Powering Up a PC

When you first power up a PC, the machine goes through several internal processes before it's ready for you to use. This is called the boot process, or booting the PC. Boot is short for bootstrap, a reference to the old adage, "Pull yourself up by the bootstraps," which means to start something from the very beginning. The boot process is controlled by the PC's basic input-output system (BIOS).

The BIOS is software stored on a flash memory chip. In a PC, the BIOS is embedded on the motherboard. Occasionally, a PC manufacturer will release an update for the BIOS, and you can carefully follow instructions to "flash the BIOS" with the updated software.

Besides controlling the boot process, the BIOS provides a basic configuration interface for the PC's hardware components. In that interface, you can configure such things as the order to read drives during boot and how fast the processor should be allowed to run. Check your PC's documentation to find out how to enter its BIOS interface. This information is often displayed when you first boot the computer, too, with a message such as, "Press DEL to enter Setup Menu."

The following is a summary of the boot process in a PC:

  1. The power button activates the power supply in the PC, sending power to the motherboard and other components.
  2. The PC performs a power-on self-test (POST). The POST is a small computer program within the BIOS that checks for hardware failures. A single beep after the POST signals that everything's okay. Other beep sequences signal a hardware failure, and PC repair specialists compare these sequences with a chart to determine which component has failed.
  3. The PC displays information on the attached monitor showing details about the boot process. These include the BIOS manufacturer and revision, processor specs, the amount of RAM installed, and the drives detected. Many PCs have replaced displaying this information with a splash screen showing the manufacturer's logo. You can turn off the splash screen in the BIOS settings if you'd rather see the text.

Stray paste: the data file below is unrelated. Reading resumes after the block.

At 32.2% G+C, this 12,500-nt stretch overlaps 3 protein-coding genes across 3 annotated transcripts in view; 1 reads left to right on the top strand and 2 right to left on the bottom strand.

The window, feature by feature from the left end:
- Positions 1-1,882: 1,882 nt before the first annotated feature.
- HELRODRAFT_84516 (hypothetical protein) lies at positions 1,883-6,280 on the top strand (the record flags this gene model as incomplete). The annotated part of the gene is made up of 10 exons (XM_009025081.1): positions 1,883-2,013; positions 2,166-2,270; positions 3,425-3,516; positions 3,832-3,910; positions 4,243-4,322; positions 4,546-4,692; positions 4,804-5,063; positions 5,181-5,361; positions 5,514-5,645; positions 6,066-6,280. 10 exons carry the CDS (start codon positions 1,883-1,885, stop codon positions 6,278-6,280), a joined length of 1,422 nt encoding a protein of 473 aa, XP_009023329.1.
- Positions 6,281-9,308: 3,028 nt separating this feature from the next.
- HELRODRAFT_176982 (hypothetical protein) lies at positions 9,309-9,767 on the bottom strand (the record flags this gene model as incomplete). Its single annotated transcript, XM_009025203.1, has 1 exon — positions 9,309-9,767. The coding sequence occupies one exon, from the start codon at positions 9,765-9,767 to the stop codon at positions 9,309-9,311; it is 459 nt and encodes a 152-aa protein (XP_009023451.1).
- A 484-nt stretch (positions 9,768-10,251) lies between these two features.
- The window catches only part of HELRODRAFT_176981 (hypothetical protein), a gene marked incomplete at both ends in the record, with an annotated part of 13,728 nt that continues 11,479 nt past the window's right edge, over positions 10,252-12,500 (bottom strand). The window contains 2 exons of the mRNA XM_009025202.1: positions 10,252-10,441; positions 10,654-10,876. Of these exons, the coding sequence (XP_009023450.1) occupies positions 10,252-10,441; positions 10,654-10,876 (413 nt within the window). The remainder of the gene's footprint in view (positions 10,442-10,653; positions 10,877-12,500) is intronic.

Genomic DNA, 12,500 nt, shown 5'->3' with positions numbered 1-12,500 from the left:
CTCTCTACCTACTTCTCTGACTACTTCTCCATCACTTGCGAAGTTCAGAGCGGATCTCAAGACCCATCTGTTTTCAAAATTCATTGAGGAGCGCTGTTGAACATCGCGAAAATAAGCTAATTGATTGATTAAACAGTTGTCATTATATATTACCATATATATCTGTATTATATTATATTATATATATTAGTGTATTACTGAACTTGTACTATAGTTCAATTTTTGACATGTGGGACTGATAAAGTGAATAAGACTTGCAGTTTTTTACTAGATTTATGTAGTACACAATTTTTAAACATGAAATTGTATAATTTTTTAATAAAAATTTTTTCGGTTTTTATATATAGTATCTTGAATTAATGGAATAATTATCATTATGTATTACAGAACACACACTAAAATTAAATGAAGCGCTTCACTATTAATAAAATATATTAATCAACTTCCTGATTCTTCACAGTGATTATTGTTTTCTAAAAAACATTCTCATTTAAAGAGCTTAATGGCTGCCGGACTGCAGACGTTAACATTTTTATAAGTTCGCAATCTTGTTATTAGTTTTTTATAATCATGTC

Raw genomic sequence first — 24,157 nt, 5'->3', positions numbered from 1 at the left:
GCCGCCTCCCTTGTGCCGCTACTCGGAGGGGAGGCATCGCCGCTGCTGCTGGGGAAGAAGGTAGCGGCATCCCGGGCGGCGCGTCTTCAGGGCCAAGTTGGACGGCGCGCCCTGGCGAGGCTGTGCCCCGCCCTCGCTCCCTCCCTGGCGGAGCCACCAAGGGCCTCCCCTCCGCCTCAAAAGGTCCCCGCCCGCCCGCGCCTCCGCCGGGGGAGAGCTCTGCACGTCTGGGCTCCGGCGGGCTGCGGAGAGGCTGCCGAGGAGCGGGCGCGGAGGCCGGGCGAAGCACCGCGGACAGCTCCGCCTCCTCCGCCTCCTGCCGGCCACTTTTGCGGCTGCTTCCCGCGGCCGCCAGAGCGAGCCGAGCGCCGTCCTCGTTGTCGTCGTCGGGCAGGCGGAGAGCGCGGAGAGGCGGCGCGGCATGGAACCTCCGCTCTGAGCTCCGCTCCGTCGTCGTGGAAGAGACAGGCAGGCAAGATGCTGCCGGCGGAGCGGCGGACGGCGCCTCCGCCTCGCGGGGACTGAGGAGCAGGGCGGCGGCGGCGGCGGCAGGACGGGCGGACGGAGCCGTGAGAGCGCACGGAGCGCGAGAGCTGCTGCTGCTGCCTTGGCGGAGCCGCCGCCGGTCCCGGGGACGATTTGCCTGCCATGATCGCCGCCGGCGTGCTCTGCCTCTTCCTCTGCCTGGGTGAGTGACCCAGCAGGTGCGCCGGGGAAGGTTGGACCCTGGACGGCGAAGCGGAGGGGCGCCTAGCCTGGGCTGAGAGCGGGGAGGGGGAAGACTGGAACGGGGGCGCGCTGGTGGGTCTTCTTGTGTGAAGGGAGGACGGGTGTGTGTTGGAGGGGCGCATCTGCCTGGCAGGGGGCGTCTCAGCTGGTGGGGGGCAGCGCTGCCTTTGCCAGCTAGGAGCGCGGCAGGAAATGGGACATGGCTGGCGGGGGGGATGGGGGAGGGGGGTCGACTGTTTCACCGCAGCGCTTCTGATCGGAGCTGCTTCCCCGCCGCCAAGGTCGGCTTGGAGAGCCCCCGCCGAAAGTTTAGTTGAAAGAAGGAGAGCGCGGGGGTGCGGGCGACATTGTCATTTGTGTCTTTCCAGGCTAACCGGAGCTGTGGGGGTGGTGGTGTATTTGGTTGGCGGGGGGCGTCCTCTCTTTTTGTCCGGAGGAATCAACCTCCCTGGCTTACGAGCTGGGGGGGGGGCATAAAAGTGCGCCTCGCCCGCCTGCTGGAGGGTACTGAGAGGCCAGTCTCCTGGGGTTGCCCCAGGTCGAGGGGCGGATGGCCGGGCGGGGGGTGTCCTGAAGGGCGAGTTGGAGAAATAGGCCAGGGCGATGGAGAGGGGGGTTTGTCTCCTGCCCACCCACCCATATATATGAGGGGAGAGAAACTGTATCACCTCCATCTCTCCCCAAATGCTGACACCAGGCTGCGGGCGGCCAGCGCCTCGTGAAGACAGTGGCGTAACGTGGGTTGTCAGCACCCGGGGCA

4. The BIOS attempts to access the first sector of the drive designated as the boot disk. The first sector is the first kilobytes of the disk in sequence, if the drive is read sequentially starting with the first available storage address. The boot disk is typically the same hard disk or solid-state drive that contains your operating system. You can change the boot disk by configuring the BIOS or interrupting the boot process with a key sequence (often indicated on the boot screens).
  5. The BIOS confirms there's a bootstrap loader, or boot loader, in that first sector of the boot disk, and it loads that boot loader into memory (RAM). The boot loader is a small program designed to find and launch the PC's operating system.
  6. Once the boot loader is in memory, the BIOS hands over its work to the boot loader, which in turn begins loading the operating system into memory.
  7. When the boot loader finishes its task, it turns control of the PC over to the operating system. Then, the OS is ready for user interaction.

Now that we're all powered up, what's next? A great deal of how PCs work depends on the operating system you use. In the next section, let's examine how operating systems work on a PC.